Here’s a perfect example of how religious exemptions — for a virus that doesn’t care what anyone believes — are hurting all of us.
In West Virginia, a teacher at Bridgeport High School apparently wanted to book 4T Arena — a place that usually hosts weddings and other special events — for the school’s unofficial homecoming dance. It wasn’t sanctioned by the school, so don’t blame the administrators, but this teacher wanted to host the event anyway.
It was a disaster waiting to happen. Any educator who’s chaperoned a high school dance could tell you it’s damn near impossible to pry kids off of each other at a dance, much less keep them socially distanced. Even if everyone wore masks, the close proximity and the sweat and kids singing along with the music would still create unnecessary risk.
Maybe you’re thinking the school could stop her. But they can’t block a teacher from hosting a private event, nor can they stop students from attending an event on their own time. It’s not like this would be advertised or promoted at the school.
The arena, however, had to follow the rules set by the county, and the county’s health department said a giant high school dance would not be allowed. Smart move. Crisis averted, right?
But wait! The teacher then called the arena and said she needed to rent the space for a religious “vow renewal” ceremony that would bring together 200 people.
It turns out county health officials can’t say no to a faith-based event.
So the event happened. The Christian lie gave the teacher cover for hosting a high school dance. The public only learned about this after parents began posting pictures of it online:
12 News has obtained social media posts, tagged at the 4T Arena with pictures of teenagers in traditional dance attire, some using the term “foco,” which is internet shorthand for “fake homecoming.”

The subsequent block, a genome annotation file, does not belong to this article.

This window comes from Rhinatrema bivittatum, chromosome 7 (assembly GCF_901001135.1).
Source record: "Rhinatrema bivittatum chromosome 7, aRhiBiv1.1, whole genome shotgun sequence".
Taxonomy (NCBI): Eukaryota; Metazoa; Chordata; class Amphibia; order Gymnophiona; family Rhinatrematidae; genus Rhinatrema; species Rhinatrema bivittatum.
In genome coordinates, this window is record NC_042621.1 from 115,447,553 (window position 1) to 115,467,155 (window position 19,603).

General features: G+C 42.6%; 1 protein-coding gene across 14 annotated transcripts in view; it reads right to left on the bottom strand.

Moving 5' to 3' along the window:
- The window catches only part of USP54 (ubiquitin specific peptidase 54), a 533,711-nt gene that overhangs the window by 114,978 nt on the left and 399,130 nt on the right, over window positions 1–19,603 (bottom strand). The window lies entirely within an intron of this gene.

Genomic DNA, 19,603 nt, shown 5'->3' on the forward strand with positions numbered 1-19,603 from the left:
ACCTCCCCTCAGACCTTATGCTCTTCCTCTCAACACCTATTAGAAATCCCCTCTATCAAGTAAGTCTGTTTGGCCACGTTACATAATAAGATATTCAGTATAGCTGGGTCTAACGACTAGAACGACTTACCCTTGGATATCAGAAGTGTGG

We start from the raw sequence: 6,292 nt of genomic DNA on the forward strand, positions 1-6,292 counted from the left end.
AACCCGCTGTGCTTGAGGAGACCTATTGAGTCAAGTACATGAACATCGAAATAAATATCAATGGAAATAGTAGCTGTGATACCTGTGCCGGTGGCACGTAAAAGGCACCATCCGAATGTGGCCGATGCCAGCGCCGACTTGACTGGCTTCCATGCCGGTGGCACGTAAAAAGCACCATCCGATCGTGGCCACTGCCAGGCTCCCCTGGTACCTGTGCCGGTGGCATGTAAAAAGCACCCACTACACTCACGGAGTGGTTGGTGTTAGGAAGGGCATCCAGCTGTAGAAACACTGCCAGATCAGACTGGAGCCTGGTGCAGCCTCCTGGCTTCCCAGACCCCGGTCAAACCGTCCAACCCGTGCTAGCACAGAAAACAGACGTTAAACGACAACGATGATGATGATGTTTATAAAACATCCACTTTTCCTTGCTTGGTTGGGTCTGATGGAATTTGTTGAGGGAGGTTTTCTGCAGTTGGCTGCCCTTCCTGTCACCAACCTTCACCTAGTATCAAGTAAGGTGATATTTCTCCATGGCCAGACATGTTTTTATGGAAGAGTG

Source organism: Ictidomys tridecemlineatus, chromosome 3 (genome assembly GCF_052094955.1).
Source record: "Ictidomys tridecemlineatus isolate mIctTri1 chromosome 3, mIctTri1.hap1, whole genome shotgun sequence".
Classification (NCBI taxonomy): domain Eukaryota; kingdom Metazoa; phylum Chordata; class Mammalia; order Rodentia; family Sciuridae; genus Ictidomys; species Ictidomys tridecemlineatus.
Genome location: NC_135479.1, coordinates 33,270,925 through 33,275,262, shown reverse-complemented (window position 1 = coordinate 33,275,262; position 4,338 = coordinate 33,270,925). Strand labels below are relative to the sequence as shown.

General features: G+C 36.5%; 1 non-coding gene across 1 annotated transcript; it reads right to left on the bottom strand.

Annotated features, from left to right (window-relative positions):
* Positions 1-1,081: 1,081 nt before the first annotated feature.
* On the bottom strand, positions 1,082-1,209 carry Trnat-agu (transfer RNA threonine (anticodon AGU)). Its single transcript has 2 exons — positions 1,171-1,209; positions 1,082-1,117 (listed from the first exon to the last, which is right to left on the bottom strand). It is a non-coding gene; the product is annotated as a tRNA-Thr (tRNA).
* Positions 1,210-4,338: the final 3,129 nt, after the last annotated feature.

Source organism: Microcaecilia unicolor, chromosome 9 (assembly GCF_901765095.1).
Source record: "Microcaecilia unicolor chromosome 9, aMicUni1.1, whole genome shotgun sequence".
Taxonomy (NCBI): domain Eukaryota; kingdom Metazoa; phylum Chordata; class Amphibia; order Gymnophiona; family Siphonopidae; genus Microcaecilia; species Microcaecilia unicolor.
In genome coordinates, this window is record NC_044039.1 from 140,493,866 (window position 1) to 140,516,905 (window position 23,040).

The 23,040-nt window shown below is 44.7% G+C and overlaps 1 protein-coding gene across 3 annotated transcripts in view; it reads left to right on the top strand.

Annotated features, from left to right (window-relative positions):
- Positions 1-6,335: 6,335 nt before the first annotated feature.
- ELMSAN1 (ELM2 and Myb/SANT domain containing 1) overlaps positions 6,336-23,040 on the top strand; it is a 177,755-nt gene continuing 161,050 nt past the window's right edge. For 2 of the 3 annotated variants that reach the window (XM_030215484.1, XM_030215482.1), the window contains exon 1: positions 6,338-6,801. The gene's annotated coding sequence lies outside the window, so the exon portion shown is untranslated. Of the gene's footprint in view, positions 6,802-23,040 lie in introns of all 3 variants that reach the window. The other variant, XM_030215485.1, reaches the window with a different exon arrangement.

12 News also came across a Facebook comment, left by an adult, on a post about the event, which encourages people who attended the event to take down pictures.
4T owners told 12 News that the event had approximately 60 people in attendance and that the venue is 14,000 square feet.
There was at least one person at the event who was COVID-19 positive, according to health department officials from both Harrison and Taylor counties.
It’s not clear if the virus spread. The venue’s owners said everyone wore masks and spares were on hand for anyone who didn’t have one… but commenters online have said pictures showed kids not wearing them. I wouldn’t be surprised if that were true.
High school dance with kids glued to each other with Axe body spray. Adult chaperones. It’s just an idiotic risk to take during a pandemic and we probably won’t know the full extent of any consequences until it’s too late. Making matters even more complicated, the county where the event took place is next door to the county where most of these attendees live, which makes it harder to do any meaningful contact tracing.
The school district wouldn’t comment on whether the teacher was disciplined in any way.
But we can cast blame on the teacher, the students who went to the dance, their idiot parents, and everyone else still dumb enough to think COVID can’t possibly affect them. They obviously don’t understand that someone could be asymptomatic and transmit the virus to other people. But we can still blame state officials who allow religious exemptions to pandemic restrictions, as if faith-based parties are somehow “essential.” And we also can blame the venue for remaining open at all; if the Republican-led government just gave them money to remain closed, we’d all be safer.
(Image via Shutterstock. Thanks to Philip for the link)